Martin Muthenthaler is part of the small cadre of winemakers in the Wachau that are eschewing the Vinea Wachau system to focus on organic farming and wines that shy away from the lush (and at sometimes Baroque) style that made the valley internationally famous. Winemakers like Peter Veyder-Malberg, Andreas & Maria Harm, and Martin Muthenthaler have been painstakingly tending to these legendary (often terraced) vineyards with a new vision: to preserve historical terroir and care for the land through bio farming, producing vibrant wines of place, unencumbered by having to adhere to a style profile dictated by the Vinea. Martin once worked as a mechanic and truck driver for what is now called Domäne Wachau. In 2006 he took control of his family's ~3 hectares of vines in the Spitzer Graben, the coolest part of the Wachau valley. Here he's been able to rehab the terraces and through meticulous handwork, has converted to organic farming. The Bruck vineyard is S/SW in orientation, with steep, stone terraces rising to up to 480 m in elevation with orthogneiss/schist/granite soils, vines in Martin's parcels are about 50 years old. Fermentation is spontaneous with wild yeasts, and all aging is in stainless tank with long lees contact (8 months). Electric green strawberries and peach blossoms flood the nose, the palate has a balance between crystalline acidity and a concentrated density with tangy lemon and just ripe stone fruits; a beautiful representation of Bruck! Cari Bernard
Several years ago, Martin had the misfortune of a really bad harvest, and only had enough grapes to make one Gruner Veltliner bottling. He had to blend older and younger fruit from the Bruck and Schön vineyards, and out of necessity came a revelation that he really liked the balance and complexity of the wine. Vergelt's Gott (directly translated as God's reward, but generally used as a form of 'thank you') is the name Muthenthaler gave the wine, and he has continued to produce a bottling under this name ever since. The 2017 is a blend from 20 and 40 year old vines, fermented in a combination of 1 new and 2 old, large Austrian barrels, and aged in old Austrian barrels. The wine goes through malo-lactic fermentation. This is the kind of Gruner that is clearly on another level, and does more than most young Gruners I've tasted to make a convincing argument that Gruner Veltliner is truly capable of producing exquisite and high quality white wine, as many die-hard fans of Austrian wines already know well. The palate is constantly evolving, and there is a delightfully LONG finish. A compelling wine! -EL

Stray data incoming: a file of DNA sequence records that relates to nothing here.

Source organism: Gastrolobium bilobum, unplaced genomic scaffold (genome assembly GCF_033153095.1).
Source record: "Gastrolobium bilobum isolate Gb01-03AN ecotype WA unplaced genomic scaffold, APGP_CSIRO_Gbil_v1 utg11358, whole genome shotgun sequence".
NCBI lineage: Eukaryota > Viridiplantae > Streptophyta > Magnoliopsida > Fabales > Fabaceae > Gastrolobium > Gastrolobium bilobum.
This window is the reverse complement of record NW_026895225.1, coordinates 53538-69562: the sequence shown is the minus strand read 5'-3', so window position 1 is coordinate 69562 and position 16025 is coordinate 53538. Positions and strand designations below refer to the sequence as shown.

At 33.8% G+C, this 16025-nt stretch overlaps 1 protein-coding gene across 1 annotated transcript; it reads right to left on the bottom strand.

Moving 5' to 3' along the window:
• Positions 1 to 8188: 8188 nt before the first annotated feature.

Vom Stein is a parcel behind the town of Mautern, which is on the banks of the Danube in the famous Wachau region. It is one of the principal vineyards that Nikolaus and Christine Saahs farm at the Nikolaihof estate. Soils here are a mix of loess, loam, and Danube gravel. Grapes spontaneously ferment and the wine ages for six months in large, oak casks.
Claus Preisinger's winery is right outside the tiny town of Gols, on the northeast corner of the Neusiedlersee. Biodynamic since 2008. The name 'Kalkstein' is in reference to the shell limestone soils found in the vineyards where the Blaufränkisch grows. Average vine age is 30-years-old, grapes are hand-harvested, and spontaneously ferment in stainless tank followed by aging sur lie in used large wooden barrel for six months before being bottled with low amounts of sulfur. True to form, his Blaufränkisch shows bright minerality and great texture through the layers of juicy plum, black raspberry, and savory herbs. The newly arived 2019 is delicious and vibrant, with dark fruit and light-medium body. People speak about drinkability, and we don't like to overuse the term, but it couldn't be more apt to describe this lovely red.
The Stadlmann family has been making wine since the 1780s in the Thermenregion; sheltered from the northern winds by the Vienna Woods, it is one of Austria's warmest wine growing areas. The 'Classic' line of wines are aged in large, used barrels to showcase the true character of the grape and terroir. Cari Bernard
Maria and Andreas Harm have around ten hectares spread between Kremstal and Wachau, with their 500-year-old cellar located on the Kremstal side. 'FIO' stands for four-in-one: Grüner Veltliner from vines aging 10-30 years, from four different vineyards. The wine is fermented and aged in stainless steel, with lees contact until bottling. White blossoms mixed with green herbal scents, the wine boasts a rich texture balanced by saline notes, and orchard fruit.
Michael Wenzel is one of the few winemakers left in Austria making dry Furmint (a grape usually found in noble sweet wines of both Austria and Hungary). His father, Robert, brought Furmint clippings from Hungary back into his family's hectarage in the mid-eighties. Michael continues to plant vines and has been looking for ways to adapt the grape to the current terroir of Rust. So far the results have been (for us) a benchmark example of the variety. Scents of quince, white blossoms, apples, nectarine and herbs waft from the glass readily; the palate is powerfully concentrated with stone fruit and quince balanced with crystalline acidity. Fantastic! -CB
Wimmer-Czerny estate has been producing Roter Veltliner wines since the 1880s, and is the source for two major clones of Roter Veltliner, so they know a thing or two about the grape! Roter is possibly related to Vitovska or yellow Traminer (different theories abound), and has an extremely high phenolic content for a white grape, with a type of acidity that has more in common with red grapes than other white grapes. Romans liked this grape, most likely because of its vitality and ripeness late in the harvest, which gave more alcohol. This is the most interesting and enjoyable Roter Veltliner I've tried and sparked a desire to try more. From 55 year old vines. There is a nice, broad texture, roundness without ripeness or "fruitiness." It does stand out as a bit different from most whites. It's hard to explain but at $20, just try one and you'll see. -Eben